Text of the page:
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Research Article
 

Effect of Residual Yolk Sac on Growth, Liver Total Lipids and Serum Total Lipids in Broiler Chicks



O.H.A. Ali, E.A. Elzubeir and H.M. Elhadi
 
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ABSTRACT

Two experiments were conducted to investigate the effect of the residual yolk sac on growth and total lipids in serum and liver of newly hatched broiler chicks. In each experiments 36 one day old broiler chicks (Lohmann) were allocated to three groups according to the status of the residual yolk sac; deutectomized (surgical ablation of the residual yolk sac, Y), sham operated (S) or intact chicks (I). Y chicks, when compared to S or I chicks, exhibited significant reduction in body weight gain during the 1st week of age. Feed intake was not significantly affected by removal of residual yolk sac. Removal of the residual yolk sac had no effect on serum total lipids and serum cholesterol during 8 days post-hatch and dietary fat absorption for 15 days. Significant interaction between age and removal of residual yolk sac was observed for liver total lipids. Furthermore, the results showed that the liver total lipids, serum total lipids and serum cholesterol were significantly lower at day 8 compared to day 2. The results of this study indicated that removal of the residual yolk sac had no effect on serum total lipids, serum cholesterol, dietary fat absorption and liver weight. However, it reduced the growth of the chicks for the first week of age, after which the chicks compensate for this reduction. The removal of the residual yolk sac showed significant interaction with age for liver total lipids.

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O.H.A. Ali, E.A. Elzubeir and H.M. Elhadi , 2007. Effect of Residual Yolk Sac on Growth, Liver Total Lipids and Serum Total Lipids in Broiler Chicks. Pakistan Journal of Biological Sciences, 10: 4559-4562.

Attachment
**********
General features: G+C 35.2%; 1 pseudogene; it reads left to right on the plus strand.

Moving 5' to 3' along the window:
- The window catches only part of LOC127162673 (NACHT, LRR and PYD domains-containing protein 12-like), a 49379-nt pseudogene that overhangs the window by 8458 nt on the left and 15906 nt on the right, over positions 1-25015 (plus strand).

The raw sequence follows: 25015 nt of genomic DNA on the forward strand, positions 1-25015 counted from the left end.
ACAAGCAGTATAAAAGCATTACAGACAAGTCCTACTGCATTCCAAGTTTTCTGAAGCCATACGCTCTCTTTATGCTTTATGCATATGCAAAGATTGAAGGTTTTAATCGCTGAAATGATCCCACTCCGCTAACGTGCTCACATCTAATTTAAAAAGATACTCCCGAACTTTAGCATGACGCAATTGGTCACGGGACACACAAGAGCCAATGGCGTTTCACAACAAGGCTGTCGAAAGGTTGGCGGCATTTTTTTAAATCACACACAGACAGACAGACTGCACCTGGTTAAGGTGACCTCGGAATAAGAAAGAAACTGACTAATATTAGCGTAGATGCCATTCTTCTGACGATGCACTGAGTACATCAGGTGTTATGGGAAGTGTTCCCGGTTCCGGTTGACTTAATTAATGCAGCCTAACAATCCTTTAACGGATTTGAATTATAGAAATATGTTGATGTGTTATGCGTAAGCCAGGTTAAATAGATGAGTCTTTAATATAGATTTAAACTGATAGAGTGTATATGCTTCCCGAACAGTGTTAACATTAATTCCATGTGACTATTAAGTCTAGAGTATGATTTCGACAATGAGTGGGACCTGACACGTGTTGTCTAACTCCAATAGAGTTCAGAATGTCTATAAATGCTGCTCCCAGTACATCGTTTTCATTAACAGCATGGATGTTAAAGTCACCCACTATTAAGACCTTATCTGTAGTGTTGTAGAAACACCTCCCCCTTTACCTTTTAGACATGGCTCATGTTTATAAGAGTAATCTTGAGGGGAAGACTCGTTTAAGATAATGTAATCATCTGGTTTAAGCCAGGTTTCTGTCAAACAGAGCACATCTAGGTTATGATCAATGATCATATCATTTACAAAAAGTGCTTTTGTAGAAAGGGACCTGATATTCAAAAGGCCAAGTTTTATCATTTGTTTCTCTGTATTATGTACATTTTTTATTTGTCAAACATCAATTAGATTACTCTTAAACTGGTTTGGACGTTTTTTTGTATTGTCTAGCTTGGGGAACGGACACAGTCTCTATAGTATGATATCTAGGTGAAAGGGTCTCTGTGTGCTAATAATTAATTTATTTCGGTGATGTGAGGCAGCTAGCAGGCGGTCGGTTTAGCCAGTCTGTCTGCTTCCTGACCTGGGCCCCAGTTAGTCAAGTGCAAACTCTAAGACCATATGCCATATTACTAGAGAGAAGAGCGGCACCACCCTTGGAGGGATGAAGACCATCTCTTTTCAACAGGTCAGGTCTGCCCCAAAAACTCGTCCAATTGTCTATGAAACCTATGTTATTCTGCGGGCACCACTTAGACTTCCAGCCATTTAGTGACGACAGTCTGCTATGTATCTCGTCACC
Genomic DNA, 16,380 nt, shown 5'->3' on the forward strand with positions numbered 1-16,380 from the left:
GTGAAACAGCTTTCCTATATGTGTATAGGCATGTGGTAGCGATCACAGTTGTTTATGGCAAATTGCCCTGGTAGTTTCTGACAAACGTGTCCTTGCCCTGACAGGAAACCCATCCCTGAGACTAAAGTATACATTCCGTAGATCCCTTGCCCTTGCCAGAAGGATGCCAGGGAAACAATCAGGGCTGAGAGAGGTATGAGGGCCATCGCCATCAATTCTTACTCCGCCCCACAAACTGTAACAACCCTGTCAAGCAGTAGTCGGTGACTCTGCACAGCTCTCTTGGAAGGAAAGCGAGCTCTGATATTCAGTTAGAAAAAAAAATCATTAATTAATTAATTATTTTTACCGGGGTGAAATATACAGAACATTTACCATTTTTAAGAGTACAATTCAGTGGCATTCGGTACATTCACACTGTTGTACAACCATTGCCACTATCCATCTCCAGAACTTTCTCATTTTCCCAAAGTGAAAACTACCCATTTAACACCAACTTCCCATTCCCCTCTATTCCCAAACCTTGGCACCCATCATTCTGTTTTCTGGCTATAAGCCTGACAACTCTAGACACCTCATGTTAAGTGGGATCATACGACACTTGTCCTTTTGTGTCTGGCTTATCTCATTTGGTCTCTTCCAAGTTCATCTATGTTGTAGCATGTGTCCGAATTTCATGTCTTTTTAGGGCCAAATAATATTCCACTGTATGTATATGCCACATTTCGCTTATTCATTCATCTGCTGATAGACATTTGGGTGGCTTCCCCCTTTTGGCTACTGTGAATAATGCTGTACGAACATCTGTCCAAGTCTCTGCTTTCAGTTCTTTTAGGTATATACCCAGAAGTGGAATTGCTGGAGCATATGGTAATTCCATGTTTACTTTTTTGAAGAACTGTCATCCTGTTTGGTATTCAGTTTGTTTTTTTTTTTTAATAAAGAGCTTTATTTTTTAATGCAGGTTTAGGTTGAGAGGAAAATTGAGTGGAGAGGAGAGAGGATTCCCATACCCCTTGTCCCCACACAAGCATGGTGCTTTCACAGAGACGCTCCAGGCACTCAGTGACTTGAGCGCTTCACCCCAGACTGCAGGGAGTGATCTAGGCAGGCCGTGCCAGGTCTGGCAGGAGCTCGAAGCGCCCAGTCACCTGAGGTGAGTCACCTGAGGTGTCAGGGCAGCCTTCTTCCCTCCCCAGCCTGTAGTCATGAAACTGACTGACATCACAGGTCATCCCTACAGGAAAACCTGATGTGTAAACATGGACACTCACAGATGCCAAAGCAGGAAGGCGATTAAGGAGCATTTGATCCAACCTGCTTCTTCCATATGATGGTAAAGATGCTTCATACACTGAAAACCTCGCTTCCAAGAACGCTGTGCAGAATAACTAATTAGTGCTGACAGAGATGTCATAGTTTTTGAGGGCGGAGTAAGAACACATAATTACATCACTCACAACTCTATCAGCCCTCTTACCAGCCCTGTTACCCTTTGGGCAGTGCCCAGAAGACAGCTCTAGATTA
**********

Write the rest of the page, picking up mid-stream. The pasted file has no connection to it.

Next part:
DOI: 10.3923/pjbs.2007.4559.4562

URL: https://scialert.net/abstract/?doi=pjbs.2007.4559.4562

INTRODUCTION

The biological role of the yolk sac is not restricted to the embryonic life in avian, but it extends to the post-hatch life. It is internalized in the abdominal cavity of the embryonic chicks towards the end of the incubation period (Romanoff, 1960). During the embryonic development, transfer of nutrients from the yolk to the circulation takes place by endocytosis (Lambson, 1970). However, close to hatch the yolk can be also transported to the intestine through the yolk stalk (Esteban et al., 199l; Noy et al., 1996). The importance of the Residual Yolk Sac (RYS) in initiation of growth in broilers was demonstrated by Chamblee et al. (1992) and Turro et al. (1994). The body weight gain is greater for chicks with intact yolk sac and sham operated ones compared to deutectomised chicks in the heavy weight line, but not the light weight line, demonstrating a differential response by fast and slow growing chicks to removal of the residual yolk sac (Turro et al., 1994). Feed intake has been found to be reduced by removal of the residual yolk sac during the first 3 days post-hatch (Turro et al., 1994). From the previous findings, it appears that further studies are necessary to demonstrate other biological functions of RYS. Therefore, the present study was conducted to obtain further information about the role of RYS in growth and to see its effect on the concentration of the total lipids in serum and liver of broiler chicks (Turro et al., 1994).

MATERIALS AND METHODS

Experimental animals and feeding: Commercial one day old unsexed Lohman broiler chicks were used in this study. They were kept in a brooder house where water and feed were provided ad libitum. The experimental diet was formulated according to the specifications of NRC (1994).

Surgical removal of the residual yolk sac (Deutectomy): Deutectomy was carried out according to the procedure described by Turro et al. (1994).